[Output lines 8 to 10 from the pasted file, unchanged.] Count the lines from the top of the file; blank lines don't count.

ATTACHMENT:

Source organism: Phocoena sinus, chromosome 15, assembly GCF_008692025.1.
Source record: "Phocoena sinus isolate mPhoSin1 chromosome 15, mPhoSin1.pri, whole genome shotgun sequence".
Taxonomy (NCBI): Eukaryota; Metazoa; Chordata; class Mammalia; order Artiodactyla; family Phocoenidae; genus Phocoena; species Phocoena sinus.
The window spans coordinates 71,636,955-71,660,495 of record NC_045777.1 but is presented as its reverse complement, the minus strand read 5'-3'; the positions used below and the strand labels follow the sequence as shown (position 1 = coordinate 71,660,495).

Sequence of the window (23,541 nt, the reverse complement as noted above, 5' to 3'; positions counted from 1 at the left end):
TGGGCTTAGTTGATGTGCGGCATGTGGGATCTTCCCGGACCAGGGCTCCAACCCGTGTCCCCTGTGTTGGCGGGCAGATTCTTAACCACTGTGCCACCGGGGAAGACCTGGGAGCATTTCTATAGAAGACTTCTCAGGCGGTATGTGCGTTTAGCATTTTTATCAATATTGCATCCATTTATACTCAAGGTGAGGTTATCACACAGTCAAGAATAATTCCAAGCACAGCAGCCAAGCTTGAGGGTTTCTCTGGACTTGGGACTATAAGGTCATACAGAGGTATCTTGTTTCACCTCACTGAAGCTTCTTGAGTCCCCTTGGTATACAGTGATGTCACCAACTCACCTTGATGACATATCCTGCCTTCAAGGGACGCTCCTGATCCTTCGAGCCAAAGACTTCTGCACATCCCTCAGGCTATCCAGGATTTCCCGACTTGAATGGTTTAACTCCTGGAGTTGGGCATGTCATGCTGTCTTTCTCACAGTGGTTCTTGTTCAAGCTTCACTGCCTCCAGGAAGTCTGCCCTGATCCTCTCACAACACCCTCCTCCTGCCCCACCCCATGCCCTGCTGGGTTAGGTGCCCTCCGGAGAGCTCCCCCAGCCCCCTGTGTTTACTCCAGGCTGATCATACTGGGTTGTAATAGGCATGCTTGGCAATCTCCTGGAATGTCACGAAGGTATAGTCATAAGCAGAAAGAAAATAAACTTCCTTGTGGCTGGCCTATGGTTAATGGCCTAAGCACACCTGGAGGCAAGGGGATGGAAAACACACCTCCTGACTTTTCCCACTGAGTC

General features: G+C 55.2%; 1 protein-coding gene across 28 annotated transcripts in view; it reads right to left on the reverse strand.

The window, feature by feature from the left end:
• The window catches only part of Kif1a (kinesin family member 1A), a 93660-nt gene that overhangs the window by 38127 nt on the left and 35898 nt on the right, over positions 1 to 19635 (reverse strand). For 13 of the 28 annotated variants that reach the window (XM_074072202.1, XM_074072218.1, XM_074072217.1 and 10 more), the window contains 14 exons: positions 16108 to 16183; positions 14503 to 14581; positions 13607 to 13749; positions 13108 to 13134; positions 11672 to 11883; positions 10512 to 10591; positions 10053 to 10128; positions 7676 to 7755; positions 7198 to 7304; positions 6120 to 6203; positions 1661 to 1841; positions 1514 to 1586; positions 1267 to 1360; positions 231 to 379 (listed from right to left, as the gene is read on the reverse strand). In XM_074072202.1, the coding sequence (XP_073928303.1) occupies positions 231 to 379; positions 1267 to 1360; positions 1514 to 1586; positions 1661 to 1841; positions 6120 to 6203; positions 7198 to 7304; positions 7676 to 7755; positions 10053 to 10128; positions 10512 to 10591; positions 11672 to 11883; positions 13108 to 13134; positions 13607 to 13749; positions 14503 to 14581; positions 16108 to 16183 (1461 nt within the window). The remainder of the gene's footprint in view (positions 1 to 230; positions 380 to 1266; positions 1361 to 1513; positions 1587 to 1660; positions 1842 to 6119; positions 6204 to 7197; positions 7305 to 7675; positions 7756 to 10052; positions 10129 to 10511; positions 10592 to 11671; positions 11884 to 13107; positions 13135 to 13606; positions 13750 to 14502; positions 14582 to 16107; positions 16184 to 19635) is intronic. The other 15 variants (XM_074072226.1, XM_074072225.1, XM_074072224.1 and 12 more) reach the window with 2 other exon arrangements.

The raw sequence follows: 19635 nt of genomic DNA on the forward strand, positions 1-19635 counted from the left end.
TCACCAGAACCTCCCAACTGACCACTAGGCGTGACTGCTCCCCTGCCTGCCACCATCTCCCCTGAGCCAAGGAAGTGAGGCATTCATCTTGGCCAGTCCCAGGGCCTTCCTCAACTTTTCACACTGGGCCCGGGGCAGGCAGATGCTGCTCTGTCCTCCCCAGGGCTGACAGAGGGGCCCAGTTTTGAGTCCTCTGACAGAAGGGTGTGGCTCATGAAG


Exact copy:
The window, feature by feature from the left end:
• The window catches only part of Kif1a (kinesin family member 1A), a 93660-nt gene that overhangs the window by 38127 nt on the left and 35898 nt on the right, over positions 1 to 19635 (reverse strand). For 13 of the 28 annotated variants that reach the window (XM_074072202.1, XM_074072218.1, XM_074072217.1 and 10 more), the window contains 14 exons: positions 16108 to 16183; positions 14503 to 14581; positions 13607 to 13749; positions 13108 to 13134; positions 11672 to 11883; positions 10512 to 10591; positions 10053 to 10128; positions 7676 to 7755; positions 7198 to 7304; positions 6120 to 6203; positions 1661 to 1841; positions 1514 to 1586; positions 1267 to 1360; positions 231 to 379 (listed from right to left, as the gene is read on the reverse strand). In XM_074072202.1, the coding sequence (XP_073928303.1) occupies positions 231 to 379; positions 1267 to 1360; positions 1514 to 1586; positions 1661 to 1841; positions 6120 to 6203; positions 7198 to 7304; positions 7676 to 7755; positions 10053 to 10128; positions 10512 to 10591; positions 11672 to 11883; positions 13108 to 13134; positions 13607 to 13749; positions 14503 to 14581; positions 16108 to 16183 (1461 nt within the window). The remainder of the gene's footprint in view (positions 1 to 230; positions 380 to 1266; positions 1361 to 1513; positions 1587 to 1660; positions 1842 to 6119; positions 6204 to 7197; positions 7305 to 7675; positions 7756 to 10052; positions 10129 to 10511; positions 10592 to 11671; positions 11884 to 13107; positions 13135 to 13606; positions 13750 to 14502; positions 14582 to 16107; positions 16184 to 19635) is intronic. The other 15 variants (XM_074072226.1, XM_074072225.1, XM_074072224.1 and 12 more) reach the window with 2 other exon arrangements.

The raw sequence follows: 19635 nt of genomic DNA on the forward strand, positions 1-19635 counted from the left end.